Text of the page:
What Happened to This Abandoned “Seaside” Restaurant in Phoenixville?
It’s strange to think that 10 years ago you could dine at a restaurant with a “seaside atmosphere” in the middle of Pennsylvania. Unless you’re hanging out on Lake Erie, there aren’t many places to see large bodies of water. If you’re driving on Rt. 724 in Phoenixville, PA, you may have noticed an abandoned restaurant or a rundown bar that looks like a bungalow on a tropical island.
Abandoned Restaurant: Harpoon Louie’s
Off the highway, in Phoenixville, a sign greets travelers with the former resident’s name—Harpoon Louie’s. The abandoned restaurant’s logo looks like something out of a beach town. The vacant building looks like a category 5 hurricane sent it to Davey Jones’ locker.
Harpoon Louie’s would be a great name if you were a former seafaring captain, but for Southeast PA, it’s a bit odd.
The wooden exterior and aquatic signs of the vacated building look like something out of Disney’s Typhoon Lagoon. The main sign says “Outdoor dining in a seaside atmosphere.” Except it’s 93.1 miles to a beach town.
Yet, the restaurant’s location sits along a busy highway with plenty of traffic.
So, what happened?
If there are 2 things I learned after watching 10+ seasons of Bar Rescue, it’s that branding and management matter. I assume the restaurant’s style worked at one point because it sits adjacent to an abandoned water park.
It reminds me of the Bar Rescue episode from 2012, called “Yo-Ho-Ho and a Bottle of Dumb.” It’s a classic for Taffer fans. A pirate-themed bar was situated in the middle of a corporate section of Silver Spring, Maryland. The stubborn owners didn’t understand why corporate folks didn’t like coming to their pirate bar. Take a look for yourself.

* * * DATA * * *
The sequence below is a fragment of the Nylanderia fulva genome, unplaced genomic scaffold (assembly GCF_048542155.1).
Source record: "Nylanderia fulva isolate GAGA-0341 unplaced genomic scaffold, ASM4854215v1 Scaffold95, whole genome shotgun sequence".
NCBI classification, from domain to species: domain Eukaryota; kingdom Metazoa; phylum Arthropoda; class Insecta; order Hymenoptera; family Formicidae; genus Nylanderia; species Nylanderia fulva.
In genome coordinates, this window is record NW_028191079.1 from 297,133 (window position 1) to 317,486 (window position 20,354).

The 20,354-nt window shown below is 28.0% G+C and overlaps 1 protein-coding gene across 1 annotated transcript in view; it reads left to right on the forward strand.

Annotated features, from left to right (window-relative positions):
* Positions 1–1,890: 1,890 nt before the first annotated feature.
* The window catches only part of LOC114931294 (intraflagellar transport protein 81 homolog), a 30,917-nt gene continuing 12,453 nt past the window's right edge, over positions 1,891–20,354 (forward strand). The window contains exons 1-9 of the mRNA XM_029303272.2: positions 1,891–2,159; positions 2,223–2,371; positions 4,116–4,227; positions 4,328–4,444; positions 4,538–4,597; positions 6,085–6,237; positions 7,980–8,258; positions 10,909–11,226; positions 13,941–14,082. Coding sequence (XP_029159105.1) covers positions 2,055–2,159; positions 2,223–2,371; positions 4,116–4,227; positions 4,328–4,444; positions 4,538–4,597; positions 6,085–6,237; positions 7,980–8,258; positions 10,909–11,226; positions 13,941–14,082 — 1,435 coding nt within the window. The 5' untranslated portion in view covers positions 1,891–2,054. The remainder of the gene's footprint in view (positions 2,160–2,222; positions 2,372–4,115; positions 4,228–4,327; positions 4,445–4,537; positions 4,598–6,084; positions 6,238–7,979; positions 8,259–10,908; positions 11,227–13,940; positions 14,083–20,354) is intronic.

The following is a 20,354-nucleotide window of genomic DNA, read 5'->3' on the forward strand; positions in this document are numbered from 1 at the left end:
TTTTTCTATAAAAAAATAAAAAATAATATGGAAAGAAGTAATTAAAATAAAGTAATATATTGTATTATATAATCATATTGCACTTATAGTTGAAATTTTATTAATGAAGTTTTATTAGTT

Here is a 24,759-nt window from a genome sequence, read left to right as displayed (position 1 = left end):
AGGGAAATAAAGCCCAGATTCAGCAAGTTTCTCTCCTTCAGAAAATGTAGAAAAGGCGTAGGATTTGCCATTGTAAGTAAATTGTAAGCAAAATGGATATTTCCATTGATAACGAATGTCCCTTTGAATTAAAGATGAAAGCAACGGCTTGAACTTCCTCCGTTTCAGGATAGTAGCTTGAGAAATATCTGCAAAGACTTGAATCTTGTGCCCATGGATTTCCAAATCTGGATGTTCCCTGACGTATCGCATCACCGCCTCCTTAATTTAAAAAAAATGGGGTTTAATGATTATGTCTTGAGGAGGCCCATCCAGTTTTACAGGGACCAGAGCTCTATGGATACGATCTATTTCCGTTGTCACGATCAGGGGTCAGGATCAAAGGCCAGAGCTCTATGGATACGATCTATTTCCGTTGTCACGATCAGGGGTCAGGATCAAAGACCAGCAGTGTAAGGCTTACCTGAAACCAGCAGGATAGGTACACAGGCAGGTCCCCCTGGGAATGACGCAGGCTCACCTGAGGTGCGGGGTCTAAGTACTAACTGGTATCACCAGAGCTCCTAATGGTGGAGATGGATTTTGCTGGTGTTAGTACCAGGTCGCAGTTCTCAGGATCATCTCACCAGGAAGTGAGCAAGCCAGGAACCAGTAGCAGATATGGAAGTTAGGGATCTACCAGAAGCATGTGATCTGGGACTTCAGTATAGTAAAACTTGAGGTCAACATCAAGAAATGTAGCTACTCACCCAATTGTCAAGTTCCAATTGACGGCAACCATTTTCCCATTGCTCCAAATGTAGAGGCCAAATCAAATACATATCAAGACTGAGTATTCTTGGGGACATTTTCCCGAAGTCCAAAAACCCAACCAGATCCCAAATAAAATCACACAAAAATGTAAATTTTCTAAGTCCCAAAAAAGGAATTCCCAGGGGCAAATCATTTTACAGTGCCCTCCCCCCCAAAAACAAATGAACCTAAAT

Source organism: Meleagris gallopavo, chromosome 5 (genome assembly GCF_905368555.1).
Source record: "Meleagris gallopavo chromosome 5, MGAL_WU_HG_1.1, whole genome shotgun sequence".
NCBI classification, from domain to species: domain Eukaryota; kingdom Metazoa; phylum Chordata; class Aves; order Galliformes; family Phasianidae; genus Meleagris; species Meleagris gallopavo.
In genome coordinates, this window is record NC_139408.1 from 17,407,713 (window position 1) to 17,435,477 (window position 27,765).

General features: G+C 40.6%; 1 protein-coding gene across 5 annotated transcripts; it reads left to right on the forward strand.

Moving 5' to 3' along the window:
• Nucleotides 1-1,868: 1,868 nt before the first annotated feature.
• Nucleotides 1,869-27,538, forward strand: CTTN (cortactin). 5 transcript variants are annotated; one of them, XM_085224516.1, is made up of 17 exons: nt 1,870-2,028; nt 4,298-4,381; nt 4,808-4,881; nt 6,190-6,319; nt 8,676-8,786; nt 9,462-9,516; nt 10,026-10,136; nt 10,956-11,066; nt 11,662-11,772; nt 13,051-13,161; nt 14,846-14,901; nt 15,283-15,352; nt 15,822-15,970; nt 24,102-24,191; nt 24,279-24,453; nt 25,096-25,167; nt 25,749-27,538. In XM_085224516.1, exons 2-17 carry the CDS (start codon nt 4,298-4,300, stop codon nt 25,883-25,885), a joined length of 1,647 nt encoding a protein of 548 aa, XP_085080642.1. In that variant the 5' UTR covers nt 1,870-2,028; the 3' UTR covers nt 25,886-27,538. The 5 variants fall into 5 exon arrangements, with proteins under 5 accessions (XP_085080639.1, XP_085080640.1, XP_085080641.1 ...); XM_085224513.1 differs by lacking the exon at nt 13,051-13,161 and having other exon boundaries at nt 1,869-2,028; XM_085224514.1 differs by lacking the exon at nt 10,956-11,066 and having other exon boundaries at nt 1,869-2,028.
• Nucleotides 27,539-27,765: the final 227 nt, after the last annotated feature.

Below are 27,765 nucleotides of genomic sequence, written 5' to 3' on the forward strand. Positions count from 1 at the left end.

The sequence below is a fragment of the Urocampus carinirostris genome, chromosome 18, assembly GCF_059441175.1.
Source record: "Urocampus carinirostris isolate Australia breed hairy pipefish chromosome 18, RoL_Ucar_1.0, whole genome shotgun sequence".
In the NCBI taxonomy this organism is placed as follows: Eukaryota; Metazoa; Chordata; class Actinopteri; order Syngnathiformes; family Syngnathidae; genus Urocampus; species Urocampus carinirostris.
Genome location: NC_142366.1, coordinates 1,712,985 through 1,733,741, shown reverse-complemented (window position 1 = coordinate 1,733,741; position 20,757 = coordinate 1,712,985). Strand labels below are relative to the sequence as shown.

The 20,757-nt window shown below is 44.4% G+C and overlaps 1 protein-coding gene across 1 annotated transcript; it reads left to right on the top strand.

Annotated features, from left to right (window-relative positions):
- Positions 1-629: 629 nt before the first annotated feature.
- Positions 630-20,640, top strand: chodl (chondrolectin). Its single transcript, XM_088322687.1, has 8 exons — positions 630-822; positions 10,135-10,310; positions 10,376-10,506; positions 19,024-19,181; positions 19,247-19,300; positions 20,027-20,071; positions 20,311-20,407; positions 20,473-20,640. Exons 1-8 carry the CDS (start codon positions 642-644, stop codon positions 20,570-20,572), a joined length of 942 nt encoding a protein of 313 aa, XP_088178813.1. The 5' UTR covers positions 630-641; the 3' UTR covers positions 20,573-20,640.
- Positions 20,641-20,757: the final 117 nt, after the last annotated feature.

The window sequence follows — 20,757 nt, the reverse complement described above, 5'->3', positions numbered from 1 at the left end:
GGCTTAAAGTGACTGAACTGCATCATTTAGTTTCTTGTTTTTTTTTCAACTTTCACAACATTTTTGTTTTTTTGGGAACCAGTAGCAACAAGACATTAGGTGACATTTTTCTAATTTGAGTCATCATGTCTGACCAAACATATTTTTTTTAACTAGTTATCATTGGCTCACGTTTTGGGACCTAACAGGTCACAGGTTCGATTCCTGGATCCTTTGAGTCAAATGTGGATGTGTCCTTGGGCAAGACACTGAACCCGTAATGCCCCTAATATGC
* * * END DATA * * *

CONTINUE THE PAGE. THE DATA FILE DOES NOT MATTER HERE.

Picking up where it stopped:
Ironically, Harpoon Louie’s (steaks, seafood, and spirits) closed in 2012 as well. According to an article from 2012 by the Pottstown Mercury, the first owner, Ginger Katzenmoyer, and the last owner, Frank Satiro, were in a civil dispute over the restaurant. Katezenmoyer owned the location and rights to the business, but Satiro owned the restaurant.
The owners took each other to court citing a bunch of disputes within their crew. Satiro wanted to move the business and Katzenmoyer did not. There was a lot of tension between these captains that lead to the downfall.
It seemed like bad management–or the mutiny of captain Satiro. Patch reported that Katzenmoyer told Fox 29 that the tenant was taking liquor, items from the restaurant, and was behind on rent.
Maybe they were battling for buried treasure on the property too.
Whatever happened between the two parties, the result was the closing of Harpoon Louie’s. We’ll never know if this abandoned restaurant would have flourished.